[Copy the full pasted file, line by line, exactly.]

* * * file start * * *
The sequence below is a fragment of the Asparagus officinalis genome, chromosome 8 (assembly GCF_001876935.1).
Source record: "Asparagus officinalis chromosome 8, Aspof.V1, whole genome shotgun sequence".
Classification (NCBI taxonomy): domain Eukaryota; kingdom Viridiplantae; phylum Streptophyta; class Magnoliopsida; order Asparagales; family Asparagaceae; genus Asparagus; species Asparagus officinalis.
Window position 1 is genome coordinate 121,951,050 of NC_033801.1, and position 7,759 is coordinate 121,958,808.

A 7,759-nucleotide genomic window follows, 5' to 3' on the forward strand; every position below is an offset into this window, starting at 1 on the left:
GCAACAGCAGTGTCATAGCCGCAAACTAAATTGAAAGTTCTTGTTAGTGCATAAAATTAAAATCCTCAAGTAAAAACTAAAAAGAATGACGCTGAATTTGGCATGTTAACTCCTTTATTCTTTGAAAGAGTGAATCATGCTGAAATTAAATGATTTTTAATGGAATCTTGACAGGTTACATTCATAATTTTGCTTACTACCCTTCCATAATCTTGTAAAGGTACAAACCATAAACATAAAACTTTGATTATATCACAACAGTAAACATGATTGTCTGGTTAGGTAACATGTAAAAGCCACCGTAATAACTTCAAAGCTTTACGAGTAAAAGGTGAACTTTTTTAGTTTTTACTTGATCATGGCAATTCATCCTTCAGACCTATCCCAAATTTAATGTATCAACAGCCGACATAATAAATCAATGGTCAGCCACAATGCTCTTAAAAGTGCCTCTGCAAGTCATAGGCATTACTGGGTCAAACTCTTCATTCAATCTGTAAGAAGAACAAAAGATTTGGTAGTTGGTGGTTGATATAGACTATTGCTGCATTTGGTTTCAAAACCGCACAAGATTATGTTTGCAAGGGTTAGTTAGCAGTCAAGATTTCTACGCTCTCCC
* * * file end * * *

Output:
The sequence below is a fragment of the Asparagus officinalis genome, chromosome 8 (assembly GCF_001876935.1).
Source record: "Asparagus officinalis chromosome 8, Aspof.V1, whole genome shotgun sequence".
Classification (NCBI taxonomy): domain Eukaryota; kingdom Viridiplantae; phylum Streptophyta; class Magnoliopsida; order Asparagales; family Asparagaceae; genus Asparagus; species Asparagus officinalis.
Window position 1 is genome coordinate 121,951,050 of NC_033801.1, and position 7,759 is coordinate 121,958,808.

A 7,759-nucleotide genomic window follows, 5' to 3' on the forward strand; every position below is an offset into this window, starting at 1 on the left:
GCAACAGCAGTGTCATAGCCGCAAACTAAATTGAAAGTTCTTGTTAGTGCATAAAATTAAAATCCTCAAGTAAAAACTAAAAAGAATGACGCTGAATTTGGCATGTTAACTCCTTTATTCTTTGAAAGAGTGAATCATGCTGAAATTAAATGATTTTTAATGGAATCTTGACAGGTTACATTCATAATTTTGCTTACTACCCTTCCATAATCTTGTAAAGGTACAAACCATAAACATAAAACTTTGATTATATCACAACAGTAAACATGATTGTCTGGTTAGGTAACATGTAAAAGCCACCGTAATAACTTCAAAGCTTTACGAGTAAAAGGTGAACTTTTTTAGTTTTTACTTGATCATGGCAATTCATCCTTCAGACCTATCCCAAATTTAATGTATCAACAGCCGACATAATAAATCAATGGTCAGCCACAATGCTCTTAAAAGTGCCTCTGCAAGTCATAGGCATTACTGGGTCAAACTCTTCATTCAATCTGTAAGAAGAACAAAAGATTTGGTAGTTGGTGGTTGATATAGACTATTGCTGCATTTGGTTTCAAAACCGCACAAGATTATGTTTGCAAGGGTTAGTTAGCAGTCAAGATTTCTACGCTCTCCC